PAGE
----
"Gig economy workers are highly vulnerable to exploitation and need representation. Receiving no pay if sick, no protection if injured, and no respect for workers' rights is not acceptable. Foodora workers have chosen to organize and registered to vote to join a union. The Ontario Labour Relations Board should respect the rights of these workers and allow the votes to be counted." — Larry Brown, NUPGE President
Toronto (26 Aug. 2019) — The ballots await counting after Foodora workers voted on unionization in an organizing effort that highlighted the need to protect precarious and vulnerable workers. The company is trying to kill the process by petitioning the Ontario Labour Relations Board (OLRB) to deny the vote, claiming that Foodora workers are independent contractors with no right to unionize. The National Union of Public and General Employees (NUPGE) supports the right of these workers to organize and calls on the OLRB to respect their human rights and labour rights by counting the ballots.
Gig economy growing, leaving many workers vulnerable
It is estimated that about one third of Canadian workers are gig workers with no benefits, no security, and an inability to negotiate the terms of their employment. The number is rising every day and gig employers are pushing a model of on-demand, freelance or contingent employees who are given temporary or contract employment rather than full-time positions with benefits. This model is being used to effectively deny these workers hard won union rights. Foodora couriers in Toronto work in dangerous conditions, especially in the winter, and need health and safety protection, better compensation and respect for their basic rights. NUPGE supports these workers in their drive to join the Canadian Union of Postal Workers (CUPW).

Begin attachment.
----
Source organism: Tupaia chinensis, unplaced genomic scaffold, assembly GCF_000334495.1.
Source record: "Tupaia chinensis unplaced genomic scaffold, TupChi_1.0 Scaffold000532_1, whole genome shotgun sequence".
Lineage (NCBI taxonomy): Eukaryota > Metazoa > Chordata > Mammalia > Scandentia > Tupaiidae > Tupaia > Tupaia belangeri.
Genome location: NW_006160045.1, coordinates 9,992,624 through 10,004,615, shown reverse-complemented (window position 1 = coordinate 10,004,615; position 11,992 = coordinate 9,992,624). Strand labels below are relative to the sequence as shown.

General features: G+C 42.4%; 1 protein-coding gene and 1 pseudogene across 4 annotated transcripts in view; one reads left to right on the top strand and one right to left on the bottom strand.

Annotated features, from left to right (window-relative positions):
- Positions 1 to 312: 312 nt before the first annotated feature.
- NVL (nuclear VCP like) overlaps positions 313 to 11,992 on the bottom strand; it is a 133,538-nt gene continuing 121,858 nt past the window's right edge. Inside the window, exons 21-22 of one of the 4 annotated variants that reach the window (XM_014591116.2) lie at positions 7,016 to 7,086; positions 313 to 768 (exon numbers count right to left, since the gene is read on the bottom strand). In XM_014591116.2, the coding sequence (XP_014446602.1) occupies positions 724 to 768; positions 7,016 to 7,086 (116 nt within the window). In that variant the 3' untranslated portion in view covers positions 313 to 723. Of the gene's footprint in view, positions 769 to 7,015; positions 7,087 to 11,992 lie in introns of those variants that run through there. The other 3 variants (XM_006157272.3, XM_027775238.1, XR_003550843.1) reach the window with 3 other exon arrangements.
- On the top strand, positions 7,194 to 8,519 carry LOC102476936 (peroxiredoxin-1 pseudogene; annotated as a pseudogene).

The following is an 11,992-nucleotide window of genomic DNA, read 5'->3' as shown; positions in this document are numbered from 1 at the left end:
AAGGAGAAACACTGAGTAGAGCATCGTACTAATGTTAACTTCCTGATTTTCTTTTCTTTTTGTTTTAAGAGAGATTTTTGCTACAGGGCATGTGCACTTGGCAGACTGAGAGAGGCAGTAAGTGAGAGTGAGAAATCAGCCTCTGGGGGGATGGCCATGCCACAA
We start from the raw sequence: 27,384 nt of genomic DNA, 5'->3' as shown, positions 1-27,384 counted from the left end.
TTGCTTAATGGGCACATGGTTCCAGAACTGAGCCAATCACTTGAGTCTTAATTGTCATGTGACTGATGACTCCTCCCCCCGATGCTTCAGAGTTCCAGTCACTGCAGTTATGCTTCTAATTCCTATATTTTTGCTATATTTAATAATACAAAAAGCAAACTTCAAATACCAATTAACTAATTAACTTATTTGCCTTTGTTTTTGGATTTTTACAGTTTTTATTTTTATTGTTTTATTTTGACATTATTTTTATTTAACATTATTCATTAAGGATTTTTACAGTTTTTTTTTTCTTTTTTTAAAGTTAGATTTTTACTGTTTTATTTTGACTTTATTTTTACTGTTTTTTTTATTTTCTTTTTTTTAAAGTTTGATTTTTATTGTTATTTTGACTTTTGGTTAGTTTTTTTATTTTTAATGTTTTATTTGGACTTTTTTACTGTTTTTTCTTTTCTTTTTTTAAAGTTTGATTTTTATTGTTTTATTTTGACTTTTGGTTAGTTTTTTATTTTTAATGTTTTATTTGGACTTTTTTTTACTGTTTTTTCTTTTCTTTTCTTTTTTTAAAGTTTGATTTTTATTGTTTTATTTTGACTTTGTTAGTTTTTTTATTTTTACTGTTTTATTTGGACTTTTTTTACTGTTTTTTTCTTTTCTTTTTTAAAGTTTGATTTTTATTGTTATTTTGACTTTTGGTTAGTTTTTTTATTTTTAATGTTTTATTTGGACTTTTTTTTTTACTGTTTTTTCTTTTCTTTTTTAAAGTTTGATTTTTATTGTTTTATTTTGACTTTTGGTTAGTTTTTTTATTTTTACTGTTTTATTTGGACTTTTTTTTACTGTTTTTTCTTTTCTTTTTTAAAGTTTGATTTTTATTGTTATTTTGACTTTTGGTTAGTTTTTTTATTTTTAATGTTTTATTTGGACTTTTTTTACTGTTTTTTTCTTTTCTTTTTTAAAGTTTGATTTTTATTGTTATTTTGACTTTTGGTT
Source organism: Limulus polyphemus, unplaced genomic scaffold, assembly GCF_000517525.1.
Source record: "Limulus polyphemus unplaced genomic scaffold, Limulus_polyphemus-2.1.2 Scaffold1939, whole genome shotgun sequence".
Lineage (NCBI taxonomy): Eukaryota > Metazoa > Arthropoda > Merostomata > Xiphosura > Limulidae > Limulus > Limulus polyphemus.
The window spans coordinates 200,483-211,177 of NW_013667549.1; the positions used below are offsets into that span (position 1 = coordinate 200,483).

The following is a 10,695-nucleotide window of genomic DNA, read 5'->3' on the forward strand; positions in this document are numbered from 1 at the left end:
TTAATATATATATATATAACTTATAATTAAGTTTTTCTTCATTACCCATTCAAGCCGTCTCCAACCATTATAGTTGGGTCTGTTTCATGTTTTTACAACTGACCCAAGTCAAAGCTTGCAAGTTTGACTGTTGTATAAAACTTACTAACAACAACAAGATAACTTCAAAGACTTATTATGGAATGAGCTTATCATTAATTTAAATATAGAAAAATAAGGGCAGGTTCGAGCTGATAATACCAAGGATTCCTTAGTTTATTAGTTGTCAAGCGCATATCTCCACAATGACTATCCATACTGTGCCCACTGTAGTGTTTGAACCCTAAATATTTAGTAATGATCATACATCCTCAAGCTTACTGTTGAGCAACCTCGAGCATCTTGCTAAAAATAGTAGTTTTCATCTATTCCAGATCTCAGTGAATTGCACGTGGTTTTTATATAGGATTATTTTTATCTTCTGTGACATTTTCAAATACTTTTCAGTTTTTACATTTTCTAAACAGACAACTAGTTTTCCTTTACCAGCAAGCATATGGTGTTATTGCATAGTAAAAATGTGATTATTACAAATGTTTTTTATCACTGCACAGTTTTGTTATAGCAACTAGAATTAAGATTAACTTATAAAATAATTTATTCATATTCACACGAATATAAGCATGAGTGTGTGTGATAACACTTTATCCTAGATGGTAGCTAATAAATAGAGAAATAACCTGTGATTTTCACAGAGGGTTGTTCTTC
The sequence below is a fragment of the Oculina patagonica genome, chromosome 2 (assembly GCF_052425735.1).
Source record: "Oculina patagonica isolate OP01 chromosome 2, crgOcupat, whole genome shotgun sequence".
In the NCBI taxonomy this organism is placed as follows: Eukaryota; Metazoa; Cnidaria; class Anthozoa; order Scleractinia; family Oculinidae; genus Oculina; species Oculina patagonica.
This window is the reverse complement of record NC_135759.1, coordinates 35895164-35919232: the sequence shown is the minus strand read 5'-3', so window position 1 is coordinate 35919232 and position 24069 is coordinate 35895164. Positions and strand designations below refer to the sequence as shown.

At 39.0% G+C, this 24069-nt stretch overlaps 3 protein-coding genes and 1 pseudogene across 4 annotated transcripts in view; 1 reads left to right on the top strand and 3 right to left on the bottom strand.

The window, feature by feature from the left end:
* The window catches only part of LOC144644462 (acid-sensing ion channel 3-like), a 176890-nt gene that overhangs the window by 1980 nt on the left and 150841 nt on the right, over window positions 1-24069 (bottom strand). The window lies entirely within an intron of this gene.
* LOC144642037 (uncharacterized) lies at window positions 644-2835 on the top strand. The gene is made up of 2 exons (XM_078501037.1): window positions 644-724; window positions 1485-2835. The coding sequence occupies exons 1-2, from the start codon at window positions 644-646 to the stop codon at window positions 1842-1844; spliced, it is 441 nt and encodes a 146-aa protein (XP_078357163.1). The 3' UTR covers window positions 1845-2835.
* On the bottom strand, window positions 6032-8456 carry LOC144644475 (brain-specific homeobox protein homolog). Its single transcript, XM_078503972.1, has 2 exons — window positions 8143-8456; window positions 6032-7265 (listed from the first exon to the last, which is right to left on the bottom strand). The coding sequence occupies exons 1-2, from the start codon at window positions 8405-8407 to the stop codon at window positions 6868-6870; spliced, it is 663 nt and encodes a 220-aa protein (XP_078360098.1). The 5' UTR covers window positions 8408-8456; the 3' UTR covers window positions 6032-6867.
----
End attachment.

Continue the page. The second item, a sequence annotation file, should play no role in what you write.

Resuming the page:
Foodora workers' rights must be respected
The votes have been cast but the company is trying to have the vote quashed by claiming these workers have no right to unionize. To send a clear signal supporting workers’ rights and the rule of law, the OLRB should rule in favour of respecting workers' rights and count the votes. This would show that Canada respects our international and domestic obligations regarding human rights. NUPGE says denying these workers their right to join a union would be a clear violation of the Canadian Charter of Rights and Freedoms, which guarantees freedom of association under section 2(d).
In the future, even more gig workers will need representation
As app-based services like Foodora, Uber, Lyft and the like become more ubiquitous, the need for these workers to have the protection of a union will become more acute. In the U.S., the precipitous drop in union density has also resulted in a stagnation in real wages for workers. Today's gig workers are vulnerable and live in a state of constant precarity as their employers reap the profit from avoiding the normal obligations related to having employees, such as payments into the Canada Pension Plan, Employment Insurance (EI), group health plans, workers' compensation etc. As more workers find themselves in these precarious jobs, it is becoming clear that our labour laws need to adapt to these new realities. We need to close loopholes that allow employers to ignore their obligations to workers just because they are using technology and algorithms to control their workers.
The Foodora ruling by the OLRB will be significant whatever the decision. A positive decision allowing the vote will demonstrate to all workers in precarious jobs that they have an option beyond being exploited. A negative decision, killing the vote, will mean that workers and unions have to ramp up their efforts to change these outdated laws and the regulatory bodies that govern workers.
The National Union of Public and General Employees (NUPGE) is one of Canada's largest labour organizations with over 390,000 members. Our mission is to improve the lives of working families and to build a stronger Canada by ensuring our common wealth is used for the common good. — NUPGE